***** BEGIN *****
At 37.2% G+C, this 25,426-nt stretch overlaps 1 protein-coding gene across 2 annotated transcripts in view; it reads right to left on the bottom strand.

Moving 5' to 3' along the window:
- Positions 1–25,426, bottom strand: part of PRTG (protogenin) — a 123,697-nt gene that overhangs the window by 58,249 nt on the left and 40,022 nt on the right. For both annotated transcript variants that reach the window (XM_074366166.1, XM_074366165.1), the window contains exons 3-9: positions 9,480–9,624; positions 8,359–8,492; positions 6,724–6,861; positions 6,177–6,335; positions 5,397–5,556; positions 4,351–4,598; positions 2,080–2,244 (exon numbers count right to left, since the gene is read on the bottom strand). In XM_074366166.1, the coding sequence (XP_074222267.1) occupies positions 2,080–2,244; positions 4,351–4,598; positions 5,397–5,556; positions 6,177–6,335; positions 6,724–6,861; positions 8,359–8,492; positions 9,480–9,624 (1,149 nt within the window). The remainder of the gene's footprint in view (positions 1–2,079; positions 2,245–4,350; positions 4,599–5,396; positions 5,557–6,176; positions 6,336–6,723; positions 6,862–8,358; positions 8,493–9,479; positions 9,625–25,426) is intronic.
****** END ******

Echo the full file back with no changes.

At 37.2% G+C, this 25,426-nt stretch overlaps 1 protein-coding gene across 2 annotated transcripts in view; it reads right to left on the bottom strand.

Moving 5' to 3' along the window:
- Positions 1–25,426, bottom strand: part of PRTG (protogenin) — a 123,697-nt gene that overhangs the window by 58,249 nt on the left and 40,022 nt on the right. For both annotated transcript variants that reach the window (XM_074366166.1, XM_074366165.1), the window contains exons 3-9: positions 9,480–9,624; positions 8,359–8,492; positions 6,724–6,861; positions 6,177–6,335; positions 5,397–5,556; positions 4,351–4,598; positions 2,080–2,244 (exon numbers count right to left, since the gene is read on the bottom strand). In XM_074366166.1, the coding sequence (XP_074222267.1) occupies positions 2,080–2,244; positions 4,351–4,598; positions 5,397–5,556; positions 6,177–6,335; positions 6,724–6,861; positions 8,359–8,492; positions 9,480–9,624 (1,149 nt within the window). The remainder of the gene's footprint in view (positions 1–2,079; positions 2,245–4,350; positions 4,599–5,396; positions 5,557–6,176; positions 6,336–6,723; positions 6,862–8,358; positions 8,493–9,479; positions 9,625–25,426) is intronic.